By Brian Johnson

“This study evaluated the effects of image pansharpening on Vegetation Indices (VIs), and found that pansharpening was able to downscale single-date and multi-temporal Landsat 8 VI data without introducing significant distortions in VI values. Four fast pansharpening methods—Fast Intensity-Hue-Saturation (FIHS), Brovey Transform (BT), Additive Wavelet Transform (AWT), and Smoothing Filter-based Intensity Modulation (SFIM)—and two VIs—Normalized Difference Vegetation Index (NDVI) and Simple Ratio (SR)—were tested. The NDVI and SR formulas were both found to cause some spatial information loss in the pansharpened multispectral (MS) bands, and this spatial information loss from VI transformations was not specific to Landsat 8 imagery (it will occur for any type of imagery).

Color infrared Landsat 8 images acquired on 29 May 2013 (a) and 5 November 2013 (b). Red, Green, and Blue colors correspond to Band 5, Band 4, and Band 3. The yellow rectangle shows the location of the inset maps in Section 5.3.

Color infrared Landsat 8 images acquired on 29 May 2013 (a) and 5 November 2013 (b). Red, Green, and Blue colors correspond to Band 5, Band 4, and Band 3. The yellow rectangle shows the location of the inset maps in Section 5.3.

“BT, SFIM, and other similar pansharpening methods that inject spatial information from the panchromatic (Pan) band by multiplication, lose all of the injected spatial information after the VI calculations. FIHS, AWT, and other similar pansharpening methods that inject spatial information by addition, lose some spatial information from the Pan band after VI calculations as well. Nevertheless, for all of the single- and multi-date VI images, the FIHS and AWT pansharpened images were more similar to the higher resolution reference data than the unsharpened VI images were, indicating that pansharpening was effective in downscaling the VI data. FIHS best enhanced the spectral and spatial information of the single-date and multi-date VI images, followed by AWT, and neither significantly over- or under-estimated VI values. ”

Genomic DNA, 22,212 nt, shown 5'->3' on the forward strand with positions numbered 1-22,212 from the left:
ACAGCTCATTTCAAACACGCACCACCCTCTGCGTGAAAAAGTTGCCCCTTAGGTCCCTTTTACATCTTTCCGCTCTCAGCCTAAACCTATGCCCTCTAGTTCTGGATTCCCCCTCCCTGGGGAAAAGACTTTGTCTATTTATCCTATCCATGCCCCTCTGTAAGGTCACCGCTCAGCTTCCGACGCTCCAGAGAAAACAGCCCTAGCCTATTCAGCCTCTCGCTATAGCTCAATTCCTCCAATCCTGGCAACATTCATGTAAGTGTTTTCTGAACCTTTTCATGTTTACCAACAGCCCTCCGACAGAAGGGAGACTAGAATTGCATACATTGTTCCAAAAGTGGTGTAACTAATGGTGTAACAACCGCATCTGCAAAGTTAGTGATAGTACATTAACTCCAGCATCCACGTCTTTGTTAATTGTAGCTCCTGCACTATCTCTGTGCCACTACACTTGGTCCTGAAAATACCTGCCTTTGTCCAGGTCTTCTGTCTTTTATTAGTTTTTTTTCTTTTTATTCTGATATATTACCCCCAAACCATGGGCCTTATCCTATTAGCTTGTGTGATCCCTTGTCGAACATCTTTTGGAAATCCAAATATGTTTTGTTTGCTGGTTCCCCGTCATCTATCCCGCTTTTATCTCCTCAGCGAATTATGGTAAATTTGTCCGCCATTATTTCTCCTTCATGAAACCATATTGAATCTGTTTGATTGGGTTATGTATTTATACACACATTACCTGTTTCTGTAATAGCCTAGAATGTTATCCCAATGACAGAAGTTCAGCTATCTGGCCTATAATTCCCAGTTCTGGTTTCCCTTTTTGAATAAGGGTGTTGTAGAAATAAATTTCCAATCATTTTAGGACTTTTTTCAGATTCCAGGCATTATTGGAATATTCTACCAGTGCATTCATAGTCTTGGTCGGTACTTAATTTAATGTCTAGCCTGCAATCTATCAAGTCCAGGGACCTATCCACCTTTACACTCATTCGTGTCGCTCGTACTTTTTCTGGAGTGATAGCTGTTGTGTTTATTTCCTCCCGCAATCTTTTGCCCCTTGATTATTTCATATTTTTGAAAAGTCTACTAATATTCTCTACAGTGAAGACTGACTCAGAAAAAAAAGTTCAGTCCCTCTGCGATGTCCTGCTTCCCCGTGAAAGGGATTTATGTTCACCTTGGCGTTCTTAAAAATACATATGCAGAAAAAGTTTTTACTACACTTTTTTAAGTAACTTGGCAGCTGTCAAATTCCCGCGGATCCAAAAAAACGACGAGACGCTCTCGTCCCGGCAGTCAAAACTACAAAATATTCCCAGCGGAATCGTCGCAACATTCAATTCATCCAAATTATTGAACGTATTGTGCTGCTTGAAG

A Comparison of Advanced Regression Algorithms for Quantifying Urban Land Cover

rs-remotesensing-logoRemote Sensing, Volume 6, Issue 7, Published Online 07 July 2014

Akpona Okujeni, Sebastian van der Linden, Benjamin Jakimow, Andreas Rabe, Jochem Verrelst, and Patrick Hostert

“Quantitative methods for mapping sub-pixel land cover fractions are gaining increasing attention, particularly with regard to upcoming hyperspectral satellite missions. We evaluated five advanced regression algorithms combined with synthetically mixed training data for quantifying urban land cover from HyMap data at 3.6 and 9 m spatial resolution. Methods included support vector regression (SVR), kernel ridge regression (KRR), artificial neural networks (NN), random forest regression (RFR) and partial least squares regression (PLSR). Our experiments demonstrate that both kernel methods SVR and KRR yield high accuracies for mapping complex urban surface types, i.e., rooftops, pavements, grass- and tree-covered areas. SVR and KRR models proved to be stable with regard to the spatial and spectral differences between both images and effectively utilized the higher complexity of the synthetic training mixtures for improving estimates for coarser resolution data. Observed deficiencies mainly relate to known problems arising from spectral similarities or shadowing. The remaining regressors either revealed erratic (NN) or limited (RFR and PLSR) performances when comprehensively mapping urban land cover.